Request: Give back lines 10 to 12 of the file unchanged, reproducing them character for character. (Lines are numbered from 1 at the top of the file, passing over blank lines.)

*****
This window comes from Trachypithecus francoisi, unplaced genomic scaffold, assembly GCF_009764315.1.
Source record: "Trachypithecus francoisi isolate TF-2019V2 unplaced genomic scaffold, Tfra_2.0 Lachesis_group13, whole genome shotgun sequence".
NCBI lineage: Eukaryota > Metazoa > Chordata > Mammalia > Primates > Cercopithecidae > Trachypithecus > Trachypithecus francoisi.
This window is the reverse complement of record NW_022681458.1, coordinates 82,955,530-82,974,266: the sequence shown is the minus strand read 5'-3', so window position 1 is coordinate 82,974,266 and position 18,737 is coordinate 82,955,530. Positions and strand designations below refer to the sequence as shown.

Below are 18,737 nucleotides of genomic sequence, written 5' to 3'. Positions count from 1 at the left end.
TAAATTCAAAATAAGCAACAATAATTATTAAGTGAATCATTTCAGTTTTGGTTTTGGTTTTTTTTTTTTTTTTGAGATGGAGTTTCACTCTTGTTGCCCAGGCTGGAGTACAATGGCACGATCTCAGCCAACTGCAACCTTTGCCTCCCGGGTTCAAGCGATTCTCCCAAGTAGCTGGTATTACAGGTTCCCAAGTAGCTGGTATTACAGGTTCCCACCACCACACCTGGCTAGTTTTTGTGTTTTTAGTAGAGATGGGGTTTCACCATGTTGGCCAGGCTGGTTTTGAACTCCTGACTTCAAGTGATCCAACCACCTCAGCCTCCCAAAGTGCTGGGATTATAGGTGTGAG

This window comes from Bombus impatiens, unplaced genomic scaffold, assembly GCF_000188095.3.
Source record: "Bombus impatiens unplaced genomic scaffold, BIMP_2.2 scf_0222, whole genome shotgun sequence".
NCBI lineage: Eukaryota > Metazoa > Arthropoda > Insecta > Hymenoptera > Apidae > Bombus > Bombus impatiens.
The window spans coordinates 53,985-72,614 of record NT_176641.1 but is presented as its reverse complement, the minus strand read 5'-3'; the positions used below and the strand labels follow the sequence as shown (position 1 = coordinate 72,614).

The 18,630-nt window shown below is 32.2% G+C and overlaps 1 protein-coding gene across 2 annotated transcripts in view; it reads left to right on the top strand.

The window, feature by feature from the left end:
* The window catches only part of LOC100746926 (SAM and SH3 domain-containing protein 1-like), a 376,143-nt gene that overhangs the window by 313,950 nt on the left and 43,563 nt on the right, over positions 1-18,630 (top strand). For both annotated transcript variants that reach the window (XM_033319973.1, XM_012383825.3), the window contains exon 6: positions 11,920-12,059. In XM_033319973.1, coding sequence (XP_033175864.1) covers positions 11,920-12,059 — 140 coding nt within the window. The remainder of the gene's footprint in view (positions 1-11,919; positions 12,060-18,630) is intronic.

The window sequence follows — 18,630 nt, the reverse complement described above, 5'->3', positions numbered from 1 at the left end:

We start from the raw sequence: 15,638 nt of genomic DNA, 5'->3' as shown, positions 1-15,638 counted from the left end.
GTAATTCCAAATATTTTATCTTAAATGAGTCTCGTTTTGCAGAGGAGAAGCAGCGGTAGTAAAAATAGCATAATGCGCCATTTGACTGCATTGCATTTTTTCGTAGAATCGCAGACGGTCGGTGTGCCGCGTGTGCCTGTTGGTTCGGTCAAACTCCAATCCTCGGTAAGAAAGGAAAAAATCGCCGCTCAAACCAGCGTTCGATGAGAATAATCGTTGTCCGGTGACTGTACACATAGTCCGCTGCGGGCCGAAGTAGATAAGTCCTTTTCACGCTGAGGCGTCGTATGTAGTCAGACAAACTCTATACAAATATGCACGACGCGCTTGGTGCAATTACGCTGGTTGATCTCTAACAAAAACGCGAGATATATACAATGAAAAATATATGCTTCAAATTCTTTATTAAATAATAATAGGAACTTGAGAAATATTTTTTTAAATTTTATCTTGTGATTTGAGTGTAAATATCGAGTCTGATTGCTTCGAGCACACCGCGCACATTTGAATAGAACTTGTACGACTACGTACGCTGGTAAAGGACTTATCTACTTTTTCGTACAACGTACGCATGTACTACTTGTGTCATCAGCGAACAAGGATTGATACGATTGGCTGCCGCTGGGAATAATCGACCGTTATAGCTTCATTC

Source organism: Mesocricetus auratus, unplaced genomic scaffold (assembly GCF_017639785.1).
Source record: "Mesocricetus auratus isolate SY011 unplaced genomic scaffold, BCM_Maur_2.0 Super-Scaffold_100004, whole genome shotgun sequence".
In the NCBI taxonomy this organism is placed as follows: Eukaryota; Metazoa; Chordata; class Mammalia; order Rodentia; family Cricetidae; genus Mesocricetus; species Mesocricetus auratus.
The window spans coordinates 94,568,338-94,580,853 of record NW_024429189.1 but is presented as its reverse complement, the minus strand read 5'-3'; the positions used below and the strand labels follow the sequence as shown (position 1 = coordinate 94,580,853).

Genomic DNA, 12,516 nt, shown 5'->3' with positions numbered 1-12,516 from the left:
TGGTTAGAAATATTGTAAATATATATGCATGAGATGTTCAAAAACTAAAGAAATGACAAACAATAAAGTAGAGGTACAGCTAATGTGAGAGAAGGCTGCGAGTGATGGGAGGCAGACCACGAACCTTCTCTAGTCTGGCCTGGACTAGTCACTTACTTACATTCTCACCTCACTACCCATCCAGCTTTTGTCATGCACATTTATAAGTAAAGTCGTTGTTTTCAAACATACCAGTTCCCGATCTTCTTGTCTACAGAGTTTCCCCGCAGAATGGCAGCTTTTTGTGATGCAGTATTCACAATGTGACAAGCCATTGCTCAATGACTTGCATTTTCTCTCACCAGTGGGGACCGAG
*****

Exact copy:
The window spans coordinates 53,985-72,614 of record NT_176641.1 but is presented as its reverse complement, the minus strand read 5'-3'; the positions used below and the strand labels follow the sequence as shown (position 1 = coordinate 72,614).

The 18,630-nt window shown below is 32.2% G+C and overlaps 1 protein-coding gene across 2 annotated transcripts in view; it reads left to right on the top strand.

The window, feature by feature from the left end: